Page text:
Minds and Bodies in the World, or: Learning to Love Dostoevsky

Melissa Frazier is a professor at Sarah Lawrence College.

I’m not one of those American Slavists who came to the study of Russian literature by way of Dostoevsky. For a long time, I wasn’t even particularly interested—I’m afraid that I took the pseudo-Nabokovian reading of Dostoevsky as my own, and even as my students clamored for more Dostoevsky, I resisted the idea of a Russian literature defined by Big Ideas. It was only when I finally gave in and taught a course on “Dostoevsky and the 1860s” that I realized that Dostoevsky was not just a writer of astonishing formal inventiveness, but also often wildly funny. When I promptly followed up with another on “Dostoevsky and the West,” I discovered in Dostoevsky an extraordinary reader. The Dostoevsky that I write on now combines all of the above in his sophisticated rendering of a certain strain of nineteenth-century materialism.

Aileen Kelly has recently accounted for Herzen’s commitment to the natural sciences with reference to his reading of both Feuerbach and Schiller. The same is also true for Dostoevsky. While Feuerbach is most often remembered in the crude terms of “you are what you eat,” his was not a material world devoid of thought, but a world where thought as both imagination and reason is itself always embodied. As Feuerbach writes, his philosophy “joyfully and consciously recognizes the truth of sensuousness: It is a sensuous philosophy with an open heart. Like Herzen and like Dostoevsky, the young Schiller trained in the sciences, and his plays anticipate Feuerbachian “sensuousness” on two levels:  it is not just that his characters are remarkably physically involved—in The Robbers (1781), Franz “paces violently,” faints, and even “writhes … in fearful convulsions”—but that his audience responded in kind.  Belinsky remembered the Moscow production of The Robbers in 1828 as “that wild, flaming dithyramb erupting like lava from the depths of a young, dynamic soul”; on just reading the same play in 1794 an excited young Coleridge wrote to his friend Robert Southey: “My God! Southey! Who is this Schiller? This Convulser of the Heart?” This insistence on putting minds in bodies and bodies in the world runs all through nineteenth-century science, although not in the kind that literary scholars know best.

That science is the sort that Dostoevsky called “half-science,” also known as Nihilism (in Russia) and/or Positivism (in Western Europe). For all its fame, “half-science” offered more in the way of ideology than actual science. With the exception of Claude Bernard, its purveyors also operated outside the scientific mainstream, so much so that we know their work largely from its literary incarnations. Bazarov with his dissection of frogs is an especially noted practitioner, as are the unfailingly jargon-ridden heroes of What Is To Be Done? (1863): “Statistics have already demonstrated that the female organism is more resilient,” Chernyshevsky’s Kirsanov explains, “You’ve read these conclusions only in life-expectancy tables. If you add physiological evidence to the statistical data, then the difference emerges as much greater.” The most significant of nineteenth-century scientists (Charles Darwin, James Clerk Maxwell, Hermann von Helmoltz, George Henry Lewes, William James, Charles Peirce) started instead from the Latourian premise of mind as itself “a wriggling and squiggling part of nature” in order to imagine a material world marked by multiplicity, contingency, and a rigorous uncertainty. This more complete science, and the commitment to “sensuousness” that underlies it, was also Dostoevsky’s.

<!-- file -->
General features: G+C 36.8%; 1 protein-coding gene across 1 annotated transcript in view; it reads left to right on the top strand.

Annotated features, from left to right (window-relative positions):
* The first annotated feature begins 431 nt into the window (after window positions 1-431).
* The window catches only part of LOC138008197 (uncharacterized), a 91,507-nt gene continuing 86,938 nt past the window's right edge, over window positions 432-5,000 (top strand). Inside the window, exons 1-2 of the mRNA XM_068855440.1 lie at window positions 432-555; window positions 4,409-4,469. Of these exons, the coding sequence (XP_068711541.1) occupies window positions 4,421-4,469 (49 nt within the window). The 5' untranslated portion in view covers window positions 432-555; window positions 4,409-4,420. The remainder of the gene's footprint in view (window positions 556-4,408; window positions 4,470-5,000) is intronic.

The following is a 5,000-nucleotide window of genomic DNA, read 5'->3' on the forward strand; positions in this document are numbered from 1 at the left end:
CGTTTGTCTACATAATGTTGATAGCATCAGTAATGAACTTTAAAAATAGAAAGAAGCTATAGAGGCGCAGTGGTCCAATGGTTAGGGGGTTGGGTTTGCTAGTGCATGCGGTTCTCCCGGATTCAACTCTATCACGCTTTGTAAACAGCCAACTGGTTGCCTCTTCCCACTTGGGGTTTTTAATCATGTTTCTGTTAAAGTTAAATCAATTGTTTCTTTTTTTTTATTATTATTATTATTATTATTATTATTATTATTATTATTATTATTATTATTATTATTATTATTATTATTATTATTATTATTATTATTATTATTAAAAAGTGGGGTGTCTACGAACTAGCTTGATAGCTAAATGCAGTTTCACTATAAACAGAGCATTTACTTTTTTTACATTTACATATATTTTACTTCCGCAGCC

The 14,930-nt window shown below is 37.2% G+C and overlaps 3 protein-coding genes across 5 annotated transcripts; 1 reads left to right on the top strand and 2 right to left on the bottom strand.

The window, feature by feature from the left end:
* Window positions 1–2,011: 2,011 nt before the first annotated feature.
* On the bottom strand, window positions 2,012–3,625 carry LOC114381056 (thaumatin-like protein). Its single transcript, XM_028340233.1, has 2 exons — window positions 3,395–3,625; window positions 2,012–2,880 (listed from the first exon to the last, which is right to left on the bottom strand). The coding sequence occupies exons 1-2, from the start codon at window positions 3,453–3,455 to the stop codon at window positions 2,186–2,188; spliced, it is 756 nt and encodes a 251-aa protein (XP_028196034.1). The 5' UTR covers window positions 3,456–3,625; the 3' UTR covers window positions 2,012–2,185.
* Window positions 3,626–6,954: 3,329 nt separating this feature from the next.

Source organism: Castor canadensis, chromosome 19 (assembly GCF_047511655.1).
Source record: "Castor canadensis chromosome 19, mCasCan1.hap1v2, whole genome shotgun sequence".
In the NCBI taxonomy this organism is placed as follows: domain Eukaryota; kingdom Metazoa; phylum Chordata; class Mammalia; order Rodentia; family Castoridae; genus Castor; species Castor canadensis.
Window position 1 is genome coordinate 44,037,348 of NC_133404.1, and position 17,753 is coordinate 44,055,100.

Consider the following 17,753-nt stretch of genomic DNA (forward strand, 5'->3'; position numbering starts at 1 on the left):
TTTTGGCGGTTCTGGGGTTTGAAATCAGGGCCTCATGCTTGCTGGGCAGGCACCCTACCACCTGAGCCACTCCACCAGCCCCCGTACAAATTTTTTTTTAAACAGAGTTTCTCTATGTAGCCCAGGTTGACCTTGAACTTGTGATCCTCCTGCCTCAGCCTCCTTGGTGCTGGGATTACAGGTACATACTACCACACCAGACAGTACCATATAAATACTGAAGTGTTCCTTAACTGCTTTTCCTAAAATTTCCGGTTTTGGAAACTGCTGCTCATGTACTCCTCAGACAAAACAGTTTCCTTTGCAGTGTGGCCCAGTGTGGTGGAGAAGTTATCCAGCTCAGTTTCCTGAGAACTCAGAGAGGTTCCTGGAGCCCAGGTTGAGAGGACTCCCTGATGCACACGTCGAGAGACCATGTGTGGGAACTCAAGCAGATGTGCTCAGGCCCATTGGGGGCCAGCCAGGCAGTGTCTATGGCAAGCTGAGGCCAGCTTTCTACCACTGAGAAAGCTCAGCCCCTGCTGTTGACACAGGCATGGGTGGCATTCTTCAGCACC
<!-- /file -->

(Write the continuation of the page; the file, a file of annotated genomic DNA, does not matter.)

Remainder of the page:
Dostoevsky, too, tells stories of minds and bodies functioning in the world as an integral part of what his Razumikhin calls “the living process of life.” While Dostoevsky consistently presents the human mind and body as aspects of a natural world that in turn enjoys its own agency, this idea finds especially beautiful expression in The Brothers Karamazov (1880) in Ivan’s love for “sticky little leaves” as in Father Zosima’s belief that animals, too, have souls; in Ivan’s rejection of non-Euclidean geometry, Dostoevsky argues that we better apprehend the multiplicity of the material world through a more recent, more complicated and more flexible kind of mathematics. At a time when my students are overwhelmingly concerned with climate change, a science that places minds in bodies and bodies in the world is a Very Big Idea. Dostoevsky doesn’t just tell a different story of science, however, but enacts one.

Scholars have long characterized nineteenth-century literary Realism in scientific terms. As René Wellek writes, what he calls “the objective representation of contemporary social reality” relies on “the orderly world of nineteenth-century science, a world of cause and effect, a world without miracle, without transcendence even if the individual may have preserved a personal religious faith.” Wellek’s idea of “objectivity” would seem to rule out the further reaches of figurative language, and Dostoevsky with his reliance on extravagant plots and overt, even over-the-top figuration is usually cast as less than entirely Realistic. A science predicated on the interrelationship of mind and matter lends itself not to a stripping-away of figurative language, however, but to its complication, and here my project, like the project that is 19v, asks that we re-consider what Realism might entail. Dostoevsky teaches us that we turn to art not because the material world is impoverished, but because minds and bodies in the world really work that way.